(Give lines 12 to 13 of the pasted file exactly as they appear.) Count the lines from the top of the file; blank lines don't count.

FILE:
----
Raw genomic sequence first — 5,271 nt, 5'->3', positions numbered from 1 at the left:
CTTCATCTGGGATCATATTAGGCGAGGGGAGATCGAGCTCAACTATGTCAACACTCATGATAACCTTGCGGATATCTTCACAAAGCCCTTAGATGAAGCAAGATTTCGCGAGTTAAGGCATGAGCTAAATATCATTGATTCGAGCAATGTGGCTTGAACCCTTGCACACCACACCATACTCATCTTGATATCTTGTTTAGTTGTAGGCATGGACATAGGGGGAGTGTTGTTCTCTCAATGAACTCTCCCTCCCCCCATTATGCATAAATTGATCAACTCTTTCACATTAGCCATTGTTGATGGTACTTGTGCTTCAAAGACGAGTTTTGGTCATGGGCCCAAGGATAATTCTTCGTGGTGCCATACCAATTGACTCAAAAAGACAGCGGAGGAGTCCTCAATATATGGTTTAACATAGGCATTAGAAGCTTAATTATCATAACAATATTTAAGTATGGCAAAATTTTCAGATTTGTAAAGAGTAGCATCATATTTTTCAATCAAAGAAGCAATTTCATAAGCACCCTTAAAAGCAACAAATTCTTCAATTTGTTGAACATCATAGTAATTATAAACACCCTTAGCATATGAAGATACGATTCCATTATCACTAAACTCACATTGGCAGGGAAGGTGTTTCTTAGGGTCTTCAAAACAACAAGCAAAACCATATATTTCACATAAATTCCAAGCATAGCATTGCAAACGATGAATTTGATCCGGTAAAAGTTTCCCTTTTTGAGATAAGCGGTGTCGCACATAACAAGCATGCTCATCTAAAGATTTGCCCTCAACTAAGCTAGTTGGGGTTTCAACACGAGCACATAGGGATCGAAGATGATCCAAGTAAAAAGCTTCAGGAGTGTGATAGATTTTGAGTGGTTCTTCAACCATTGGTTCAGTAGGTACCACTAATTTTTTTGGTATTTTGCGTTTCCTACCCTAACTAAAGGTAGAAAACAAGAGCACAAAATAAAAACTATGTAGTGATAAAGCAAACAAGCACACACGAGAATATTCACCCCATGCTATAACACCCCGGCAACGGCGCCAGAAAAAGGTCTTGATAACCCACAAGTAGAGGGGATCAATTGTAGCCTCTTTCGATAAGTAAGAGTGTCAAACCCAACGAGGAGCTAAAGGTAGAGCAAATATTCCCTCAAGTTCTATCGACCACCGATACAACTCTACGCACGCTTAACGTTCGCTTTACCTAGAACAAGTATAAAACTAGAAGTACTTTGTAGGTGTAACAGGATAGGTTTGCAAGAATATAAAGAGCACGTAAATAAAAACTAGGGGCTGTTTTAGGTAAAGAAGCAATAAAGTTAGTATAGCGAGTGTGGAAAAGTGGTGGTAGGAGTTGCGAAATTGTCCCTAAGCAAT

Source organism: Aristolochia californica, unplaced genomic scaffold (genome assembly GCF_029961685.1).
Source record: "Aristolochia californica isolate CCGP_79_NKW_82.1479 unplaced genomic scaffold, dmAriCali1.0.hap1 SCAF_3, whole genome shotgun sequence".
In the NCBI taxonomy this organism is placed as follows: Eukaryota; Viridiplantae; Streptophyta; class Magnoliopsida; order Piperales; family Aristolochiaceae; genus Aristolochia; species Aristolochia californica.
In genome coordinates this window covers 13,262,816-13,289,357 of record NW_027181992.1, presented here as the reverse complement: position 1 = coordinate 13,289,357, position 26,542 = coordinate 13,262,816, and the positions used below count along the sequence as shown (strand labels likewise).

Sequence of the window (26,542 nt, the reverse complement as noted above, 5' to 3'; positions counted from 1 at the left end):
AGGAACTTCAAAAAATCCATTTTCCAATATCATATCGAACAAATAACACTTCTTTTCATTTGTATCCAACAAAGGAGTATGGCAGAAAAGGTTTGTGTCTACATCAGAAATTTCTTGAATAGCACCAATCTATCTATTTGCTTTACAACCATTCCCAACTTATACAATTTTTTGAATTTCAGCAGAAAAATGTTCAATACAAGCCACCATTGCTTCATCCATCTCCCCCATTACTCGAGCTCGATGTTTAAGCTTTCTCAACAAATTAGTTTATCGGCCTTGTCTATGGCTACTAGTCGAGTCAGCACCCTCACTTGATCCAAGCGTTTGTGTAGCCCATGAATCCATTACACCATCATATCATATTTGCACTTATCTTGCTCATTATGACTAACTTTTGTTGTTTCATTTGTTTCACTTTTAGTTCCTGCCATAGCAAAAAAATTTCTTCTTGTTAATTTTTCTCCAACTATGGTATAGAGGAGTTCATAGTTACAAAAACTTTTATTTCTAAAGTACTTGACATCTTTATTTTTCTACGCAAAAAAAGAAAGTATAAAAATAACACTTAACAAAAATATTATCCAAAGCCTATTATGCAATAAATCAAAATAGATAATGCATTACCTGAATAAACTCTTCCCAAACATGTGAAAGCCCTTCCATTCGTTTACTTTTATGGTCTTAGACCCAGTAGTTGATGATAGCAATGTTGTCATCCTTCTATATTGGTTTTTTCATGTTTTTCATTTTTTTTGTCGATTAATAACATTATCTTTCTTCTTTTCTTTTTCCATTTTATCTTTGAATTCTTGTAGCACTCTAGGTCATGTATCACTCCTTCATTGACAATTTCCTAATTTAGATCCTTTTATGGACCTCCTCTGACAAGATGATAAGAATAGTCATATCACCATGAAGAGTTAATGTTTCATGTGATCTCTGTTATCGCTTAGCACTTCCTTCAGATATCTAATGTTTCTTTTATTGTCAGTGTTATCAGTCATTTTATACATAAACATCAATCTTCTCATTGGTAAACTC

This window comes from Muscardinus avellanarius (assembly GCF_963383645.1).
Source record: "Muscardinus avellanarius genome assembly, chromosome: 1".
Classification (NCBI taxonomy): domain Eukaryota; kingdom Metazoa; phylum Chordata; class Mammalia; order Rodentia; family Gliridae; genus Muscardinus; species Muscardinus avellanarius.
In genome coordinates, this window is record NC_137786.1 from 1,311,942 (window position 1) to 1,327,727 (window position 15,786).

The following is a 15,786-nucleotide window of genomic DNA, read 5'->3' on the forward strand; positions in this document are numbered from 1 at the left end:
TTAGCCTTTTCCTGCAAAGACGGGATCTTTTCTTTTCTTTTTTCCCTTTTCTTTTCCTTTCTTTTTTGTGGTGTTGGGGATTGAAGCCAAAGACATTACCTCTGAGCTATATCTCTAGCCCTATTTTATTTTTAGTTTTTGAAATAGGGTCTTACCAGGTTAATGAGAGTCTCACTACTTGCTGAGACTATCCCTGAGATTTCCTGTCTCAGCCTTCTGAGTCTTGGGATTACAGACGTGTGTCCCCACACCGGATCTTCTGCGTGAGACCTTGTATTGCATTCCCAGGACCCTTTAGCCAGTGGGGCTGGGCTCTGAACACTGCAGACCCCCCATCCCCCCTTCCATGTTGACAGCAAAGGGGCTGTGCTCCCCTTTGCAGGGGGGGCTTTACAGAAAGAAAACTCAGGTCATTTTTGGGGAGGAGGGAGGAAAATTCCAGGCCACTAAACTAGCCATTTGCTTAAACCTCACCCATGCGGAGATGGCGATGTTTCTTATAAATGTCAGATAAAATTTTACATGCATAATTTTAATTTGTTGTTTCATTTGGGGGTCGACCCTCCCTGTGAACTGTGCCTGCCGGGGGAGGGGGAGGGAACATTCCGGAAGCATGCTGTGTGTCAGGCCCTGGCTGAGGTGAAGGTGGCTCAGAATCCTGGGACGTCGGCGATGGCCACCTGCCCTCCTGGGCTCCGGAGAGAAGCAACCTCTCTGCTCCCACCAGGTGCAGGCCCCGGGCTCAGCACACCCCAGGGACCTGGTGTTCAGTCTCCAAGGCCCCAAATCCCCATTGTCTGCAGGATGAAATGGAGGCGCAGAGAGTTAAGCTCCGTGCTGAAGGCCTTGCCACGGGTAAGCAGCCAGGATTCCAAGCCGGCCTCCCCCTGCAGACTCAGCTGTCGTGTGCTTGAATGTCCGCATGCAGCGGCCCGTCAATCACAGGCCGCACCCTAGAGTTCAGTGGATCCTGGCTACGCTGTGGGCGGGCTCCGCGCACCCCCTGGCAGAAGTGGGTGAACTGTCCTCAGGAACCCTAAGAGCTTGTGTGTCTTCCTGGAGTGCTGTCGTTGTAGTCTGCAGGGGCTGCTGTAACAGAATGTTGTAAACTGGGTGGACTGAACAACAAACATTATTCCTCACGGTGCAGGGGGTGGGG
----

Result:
In genome coordinates, this window is record NC_137786.1 from 1,311,942 (window position 1) to 1,327,727 (window position 15,786).

The following is a 15,786-nucleotide window of genomic DNA, read 5'->3' on the forward strand; positions in this document are numbered from 1 at the left end: